In fact, only 23 percent of shark, ray and chimaera species are categorized as being safe, or of "least concern," IUCN officials said.
As a children's book, it inculcates bourgeois values in the young; using the universal trappings of classical mythology; in one reading of "The Chimaera," for instance, the myth's narrator, college student Eustace Bright, offers his cousin Primrose a story "aimed at taming or domesticating nascent female desire through an ideology of love" (Ginsberg 263).
a professor at New York Medical College, announced their application for a patent on all technologies that could lead to the creation of "human/animal chimaeras," or animals that contain a mixture of human and nonhuman genetic material.
Pristis microdon belongs to the wideranging family of cartilaginous fishes called elasmobranchs (from the Greek words elasmos, meaning beaten metal and bragkhia, meaning gills) which includes sharks, rays and chimaeras or ghost sharks.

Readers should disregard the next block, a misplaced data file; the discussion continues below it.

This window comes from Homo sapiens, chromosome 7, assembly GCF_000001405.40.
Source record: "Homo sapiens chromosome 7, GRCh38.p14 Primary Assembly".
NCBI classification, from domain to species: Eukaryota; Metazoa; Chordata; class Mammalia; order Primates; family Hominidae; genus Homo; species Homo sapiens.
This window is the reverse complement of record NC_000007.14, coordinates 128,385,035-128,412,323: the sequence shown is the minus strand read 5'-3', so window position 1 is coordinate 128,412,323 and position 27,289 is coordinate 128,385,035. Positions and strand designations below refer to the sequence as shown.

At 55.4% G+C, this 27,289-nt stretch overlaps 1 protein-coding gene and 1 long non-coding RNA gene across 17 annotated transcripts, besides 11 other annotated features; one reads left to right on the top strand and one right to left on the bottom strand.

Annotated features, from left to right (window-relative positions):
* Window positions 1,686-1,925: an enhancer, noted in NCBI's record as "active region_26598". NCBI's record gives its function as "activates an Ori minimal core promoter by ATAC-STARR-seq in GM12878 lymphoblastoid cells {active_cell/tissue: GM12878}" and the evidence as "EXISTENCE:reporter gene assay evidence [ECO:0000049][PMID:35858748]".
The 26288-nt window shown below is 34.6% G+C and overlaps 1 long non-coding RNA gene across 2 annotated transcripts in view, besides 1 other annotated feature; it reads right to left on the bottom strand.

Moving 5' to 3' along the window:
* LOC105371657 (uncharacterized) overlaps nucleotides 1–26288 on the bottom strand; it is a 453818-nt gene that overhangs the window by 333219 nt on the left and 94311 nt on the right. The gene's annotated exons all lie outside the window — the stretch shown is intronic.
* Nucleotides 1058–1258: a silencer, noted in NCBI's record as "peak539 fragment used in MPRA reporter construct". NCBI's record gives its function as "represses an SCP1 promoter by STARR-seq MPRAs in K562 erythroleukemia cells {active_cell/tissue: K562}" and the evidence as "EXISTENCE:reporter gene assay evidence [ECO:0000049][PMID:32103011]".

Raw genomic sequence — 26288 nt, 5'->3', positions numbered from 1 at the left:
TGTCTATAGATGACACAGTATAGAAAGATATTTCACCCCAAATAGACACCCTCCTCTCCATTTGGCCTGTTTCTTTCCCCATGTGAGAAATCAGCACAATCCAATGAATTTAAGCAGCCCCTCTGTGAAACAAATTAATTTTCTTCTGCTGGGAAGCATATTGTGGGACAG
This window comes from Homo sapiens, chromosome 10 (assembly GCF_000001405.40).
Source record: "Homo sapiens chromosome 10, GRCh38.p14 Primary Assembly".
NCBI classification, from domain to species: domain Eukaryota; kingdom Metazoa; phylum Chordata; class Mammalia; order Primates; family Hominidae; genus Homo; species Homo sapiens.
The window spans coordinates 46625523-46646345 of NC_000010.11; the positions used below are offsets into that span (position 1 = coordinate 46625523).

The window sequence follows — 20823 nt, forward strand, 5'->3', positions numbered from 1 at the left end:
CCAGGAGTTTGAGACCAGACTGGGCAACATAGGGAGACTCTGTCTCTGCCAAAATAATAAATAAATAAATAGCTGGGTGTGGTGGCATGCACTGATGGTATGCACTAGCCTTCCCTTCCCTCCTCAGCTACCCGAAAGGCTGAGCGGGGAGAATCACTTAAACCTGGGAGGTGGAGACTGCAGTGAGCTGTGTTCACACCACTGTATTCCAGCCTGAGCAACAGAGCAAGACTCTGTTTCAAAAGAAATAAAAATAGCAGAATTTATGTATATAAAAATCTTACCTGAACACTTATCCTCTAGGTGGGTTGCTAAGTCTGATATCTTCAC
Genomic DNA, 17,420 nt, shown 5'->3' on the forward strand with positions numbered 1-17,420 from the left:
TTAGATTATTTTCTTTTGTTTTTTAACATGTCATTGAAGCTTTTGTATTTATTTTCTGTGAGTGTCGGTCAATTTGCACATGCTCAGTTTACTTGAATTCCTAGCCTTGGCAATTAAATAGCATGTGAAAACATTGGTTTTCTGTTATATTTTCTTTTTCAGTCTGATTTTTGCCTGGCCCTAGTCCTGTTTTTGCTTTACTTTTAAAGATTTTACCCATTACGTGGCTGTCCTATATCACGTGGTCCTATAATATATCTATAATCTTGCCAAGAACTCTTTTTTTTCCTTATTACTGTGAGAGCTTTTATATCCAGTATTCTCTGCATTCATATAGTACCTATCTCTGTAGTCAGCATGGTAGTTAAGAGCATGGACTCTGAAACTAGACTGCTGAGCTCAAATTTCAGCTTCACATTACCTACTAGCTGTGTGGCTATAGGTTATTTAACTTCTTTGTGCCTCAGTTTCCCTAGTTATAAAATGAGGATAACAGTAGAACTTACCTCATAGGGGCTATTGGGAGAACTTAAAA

as the Poets make their Centaures, Chimaeras, or other Monsters never seen" (45.
Scientific precision and interpretations untainted by ideology, which at times in this book seems to be Howitt's goals, are total chimaeras.
The elephant sharks (Callorhinchus mili), although not a shark but a member of the branch of cartilaginous fish known as chimaeras, have hardly changed for 420 million years, genome mapping studies have showed.
Stevens JD, Bonfil R Dulvy K, Walker PA (2000) The effects of fishing on sharks, rays and chimaeras (Chondrichthyes) and die implications for marine ecosystems.
The elephant shark and its cousins the sharks, rays, skates and chimaeras are the world's oldest-living jawed vertebrates.
Fish specimens were measured to the nearest mm following the methods of Compagno (1984) for selachians, De Buen (1959) for batoids and Hardy and Stehmann (1990) for chimaeras.